I write, because since giving up smoking at Christmas, writing has become the thing I do when I want to smoke. I never smoked for the nicotine, I smoked because I needed a minute. I needed time to get my thoughts in order, a time for reflection. A step back from a problem before coming back with a new approach.
It was a way to make myself do nothing else so I could think without thinking. It stopped working quite so well when certain well-known mobile game franchises found their way automagically onto my phone... but it was still effective because I find mobile gaming requires very little thought. I guess that what I was really looking for was a way to completely distract myself and suspend the conscious thought stream for a few minutes, to give my brain a chance to reboot or defrag or something. After all, if something isn't working properly, you should always try switching it off and on again.
Stopping smoking has been beneficial, I find it's a lot easier to continue through the day with a consistent level of energy. I'm drinking a lot less coffee as well because I don't feel like I need a pick-me-up anymore. I feel healthier but I still need to get back to the gym and start training again. I used to be able to run up six flights of stairs without breaking a sweat or even being out of breath. I dread to think what would happen if I tried to get back onto a football pitch or a basketball court. I definitely couldn't last a half of a Rugby League game any more. Overall, it's positive though. I'm static at 70 kilos for the first time in years. If I start training, mix up the diet, get some high protein steaks in there, I'll be sat at 95kg in no time (and it will all be muscle).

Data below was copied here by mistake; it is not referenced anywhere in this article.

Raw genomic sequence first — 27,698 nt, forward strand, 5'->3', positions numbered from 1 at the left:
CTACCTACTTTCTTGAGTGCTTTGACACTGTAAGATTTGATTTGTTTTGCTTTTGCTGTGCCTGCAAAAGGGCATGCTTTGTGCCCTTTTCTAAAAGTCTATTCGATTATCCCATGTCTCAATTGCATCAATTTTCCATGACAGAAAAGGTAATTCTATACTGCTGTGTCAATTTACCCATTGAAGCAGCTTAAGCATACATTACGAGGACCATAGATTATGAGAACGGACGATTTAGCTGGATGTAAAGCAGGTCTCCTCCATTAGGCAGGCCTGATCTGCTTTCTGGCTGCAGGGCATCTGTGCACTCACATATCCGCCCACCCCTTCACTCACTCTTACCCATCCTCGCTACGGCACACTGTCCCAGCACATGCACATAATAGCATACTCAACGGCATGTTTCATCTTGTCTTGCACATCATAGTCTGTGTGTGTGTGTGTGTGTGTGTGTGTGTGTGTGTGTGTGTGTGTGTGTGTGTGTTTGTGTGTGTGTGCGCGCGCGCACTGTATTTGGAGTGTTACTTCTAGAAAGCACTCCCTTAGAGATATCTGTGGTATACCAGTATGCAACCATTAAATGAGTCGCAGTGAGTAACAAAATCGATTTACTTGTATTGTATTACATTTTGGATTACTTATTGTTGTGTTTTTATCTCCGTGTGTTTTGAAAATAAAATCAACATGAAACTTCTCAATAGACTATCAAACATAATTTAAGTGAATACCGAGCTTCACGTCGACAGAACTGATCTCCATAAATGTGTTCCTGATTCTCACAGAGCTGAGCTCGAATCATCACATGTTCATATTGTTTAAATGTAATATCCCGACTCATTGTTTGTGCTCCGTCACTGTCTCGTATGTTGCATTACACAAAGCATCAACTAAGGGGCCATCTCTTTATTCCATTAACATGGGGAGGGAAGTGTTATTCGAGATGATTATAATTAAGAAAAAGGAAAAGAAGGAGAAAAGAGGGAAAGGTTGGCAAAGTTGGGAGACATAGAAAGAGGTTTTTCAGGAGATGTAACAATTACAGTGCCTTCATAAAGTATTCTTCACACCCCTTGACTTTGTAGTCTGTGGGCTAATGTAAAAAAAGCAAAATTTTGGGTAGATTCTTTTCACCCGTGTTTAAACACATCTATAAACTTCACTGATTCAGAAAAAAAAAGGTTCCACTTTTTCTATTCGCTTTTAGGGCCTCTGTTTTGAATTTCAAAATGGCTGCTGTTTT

Finding the time is what's difficult. I'm never bored when I could go to the gym or go for a run or even use the massive bloody cross-trainer that takes up half my bedroom. It's always when I'm sat somewhere, like I am now. I'm doing a visual survey. Great fun. In 40 minutes, I have made a tally mark. One. Singular. At least I have Wi-Fi and a tablet, a laptop and a smartphone to muck around with. I'm basically invisible right now anyway.
Music is always good when you're bored but right now I can't just chuck some headphones in and listen to some tunes. Fortunately, I listen to music nearly constantly as I drive for roughly five hours a day, five or six days a week. 24,000 miles in six months and 16 days. I could drive from Lands End to John o' Groats over 28 and a half times, in what I've done in that time period. Which would take about 19 days non-stop. So, I've theoretically spent about 10 per cent of my life for the last six and a half months driving. The highest that the national and annual average distance travelled by car has ever been is 7,208 miles. That was in 2005 just as fuel prices were really starting to shoot up. So in a year, I drive about seven times as much as the guy next to me on the motorway. If I cut you off at a roundabout, I'm sorry -- I just want to get out of the bloody car.